The Raspberry Pi Foundation has a strong track record for inclusion through our informal learning programmes: out of the 375,000 children who attended a Code Club or a CoderDojo in 2018, 140,000 (37%) were girls. This disparity between the gender balance in informal learning and the imbalance in formal learning is one of the things our new research project will be investigating.

The challenge of encouraging more girls to take up computing has long been a concern, and overcoming it will be critical to ensuring that the nation’s workforce is suitably skilled to work in an increasingly digital world. I’m therefore very proud to be working with this group of excellent organisations on this important research project (and on such a scale!). Together, we have the opportunity to rigorously trial a range of evidence-informed initiatives to improve the gender balance in computing in primary and secondary schools.

If you work at a school in England you can register your interest in taking part in this project here.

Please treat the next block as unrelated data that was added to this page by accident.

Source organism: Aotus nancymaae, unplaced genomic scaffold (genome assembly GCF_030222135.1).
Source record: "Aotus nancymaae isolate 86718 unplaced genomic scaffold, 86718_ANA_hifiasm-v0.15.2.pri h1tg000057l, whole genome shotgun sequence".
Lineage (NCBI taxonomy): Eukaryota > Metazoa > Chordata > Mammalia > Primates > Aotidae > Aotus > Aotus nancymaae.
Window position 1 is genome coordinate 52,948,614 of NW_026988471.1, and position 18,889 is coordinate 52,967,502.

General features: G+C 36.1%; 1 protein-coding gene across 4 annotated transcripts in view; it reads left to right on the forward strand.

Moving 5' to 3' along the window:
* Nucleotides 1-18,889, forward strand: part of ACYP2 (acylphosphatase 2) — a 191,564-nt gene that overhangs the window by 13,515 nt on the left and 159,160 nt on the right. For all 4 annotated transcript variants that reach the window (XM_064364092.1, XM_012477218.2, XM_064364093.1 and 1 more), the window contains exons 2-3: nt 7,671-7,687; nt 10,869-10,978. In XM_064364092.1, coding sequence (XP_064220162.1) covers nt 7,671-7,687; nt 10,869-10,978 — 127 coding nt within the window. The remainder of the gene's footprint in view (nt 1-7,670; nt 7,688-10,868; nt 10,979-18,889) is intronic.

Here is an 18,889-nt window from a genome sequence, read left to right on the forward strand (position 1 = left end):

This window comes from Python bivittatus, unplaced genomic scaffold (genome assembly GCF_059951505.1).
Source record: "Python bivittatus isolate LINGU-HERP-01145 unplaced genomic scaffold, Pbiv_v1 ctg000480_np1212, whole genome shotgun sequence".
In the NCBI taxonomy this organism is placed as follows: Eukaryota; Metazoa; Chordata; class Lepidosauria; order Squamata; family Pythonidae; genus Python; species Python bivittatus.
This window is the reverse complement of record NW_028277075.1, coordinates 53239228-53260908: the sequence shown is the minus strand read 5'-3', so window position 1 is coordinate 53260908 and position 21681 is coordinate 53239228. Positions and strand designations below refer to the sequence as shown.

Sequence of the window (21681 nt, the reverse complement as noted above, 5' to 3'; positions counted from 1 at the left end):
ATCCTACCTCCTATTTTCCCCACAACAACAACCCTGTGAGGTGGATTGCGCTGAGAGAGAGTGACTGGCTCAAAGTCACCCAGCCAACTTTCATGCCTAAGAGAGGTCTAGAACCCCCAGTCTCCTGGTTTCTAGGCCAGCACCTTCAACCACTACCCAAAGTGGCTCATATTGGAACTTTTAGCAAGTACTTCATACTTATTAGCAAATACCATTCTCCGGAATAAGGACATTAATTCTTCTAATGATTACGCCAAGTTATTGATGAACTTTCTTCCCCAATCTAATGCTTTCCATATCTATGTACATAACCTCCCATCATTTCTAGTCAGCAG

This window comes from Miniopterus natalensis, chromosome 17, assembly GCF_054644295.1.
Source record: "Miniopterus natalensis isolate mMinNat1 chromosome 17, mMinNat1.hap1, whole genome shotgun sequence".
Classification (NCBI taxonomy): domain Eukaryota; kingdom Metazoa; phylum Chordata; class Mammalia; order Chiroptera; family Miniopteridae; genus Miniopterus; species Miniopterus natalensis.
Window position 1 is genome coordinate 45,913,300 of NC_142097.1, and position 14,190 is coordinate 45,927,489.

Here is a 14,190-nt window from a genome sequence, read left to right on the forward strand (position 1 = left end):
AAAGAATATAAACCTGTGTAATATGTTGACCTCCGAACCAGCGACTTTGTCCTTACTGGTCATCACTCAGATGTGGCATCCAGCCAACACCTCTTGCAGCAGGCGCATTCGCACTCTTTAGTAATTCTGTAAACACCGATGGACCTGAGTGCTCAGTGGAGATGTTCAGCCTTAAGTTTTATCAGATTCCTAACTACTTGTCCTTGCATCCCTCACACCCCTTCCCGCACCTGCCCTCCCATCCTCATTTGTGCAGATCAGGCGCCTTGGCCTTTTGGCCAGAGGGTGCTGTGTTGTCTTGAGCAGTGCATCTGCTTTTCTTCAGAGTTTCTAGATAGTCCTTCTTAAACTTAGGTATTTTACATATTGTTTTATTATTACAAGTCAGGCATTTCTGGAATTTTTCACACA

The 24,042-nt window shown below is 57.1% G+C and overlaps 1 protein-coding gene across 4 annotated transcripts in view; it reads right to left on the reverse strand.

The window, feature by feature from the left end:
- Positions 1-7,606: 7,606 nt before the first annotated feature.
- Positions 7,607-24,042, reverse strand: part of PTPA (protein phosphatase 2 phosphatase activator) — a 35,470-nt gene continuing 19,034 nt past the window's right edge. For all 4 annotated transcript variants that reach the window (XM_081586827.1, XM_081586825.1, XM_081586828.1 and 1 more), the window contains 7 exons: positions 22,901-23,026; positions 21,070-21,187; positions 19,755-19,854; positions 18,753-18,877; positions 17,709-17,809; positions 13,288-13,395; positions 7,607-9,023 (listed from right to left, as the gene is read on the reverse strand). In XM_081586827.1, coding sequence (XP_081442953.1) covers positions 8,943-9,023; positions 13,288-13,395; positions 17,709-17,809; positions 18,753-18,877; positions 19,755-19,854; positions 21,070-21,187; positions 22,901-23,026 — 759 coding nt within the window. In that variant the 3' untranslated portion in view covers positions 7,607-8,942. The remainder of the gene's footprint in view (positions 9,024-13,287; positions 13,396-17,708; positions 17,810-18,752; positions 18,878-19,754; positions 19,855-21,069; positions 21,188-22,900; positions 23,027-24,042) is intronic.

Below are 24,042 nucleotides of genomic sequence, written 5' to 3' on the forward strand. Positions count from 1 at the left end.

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We’re on a stamp!

The Royal Mail is issuing a series of six stamps celebrating 50 years of British Engineering this week (available from 2 May). We’re absolutely made up to be one of the engineering projects chosen: we’re in some exalted company.

This series is also celebrating the 50th anniversary of the Royal Academy of Engineering’s MacRobert Award, which Raspberry Pi won in 2017. (I had had a baby what felt like about five minutes before the photos from the MacRobert Award presentation ceremony were taken, so please don’t judge.) The Raspberry Pi stamp sits alongside stamps featuring the Falkirk Wheel, catalytic converters, Crossrail, CT scanners, and synthetic bone grafts. We don’t envy the people having to make the choices about what to put on stamps like this: how do you sift through fifty years of great engineering in a country like Great Britain that produces so much to admire? We’re very proud to have been included — and we’re buying a huge stack of them to use on all our post for the foreseeable future.

You can buy your own presentation pack at the Royal Mail website (or at Post Offices) from Wednesday 2 May; or you can pre-order now. We’re a little sad that British stamps now come with a sticky back, so we won’t be able to imagine all of you gently licking the back of a Raspberry Pi, but otherwise we’re absolutely made up.

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Interactive fiction with Python | Hello World issue 8

Nicholas Provenzano explains how he introduced Python to students in his literature class, bridging computer science and literacy.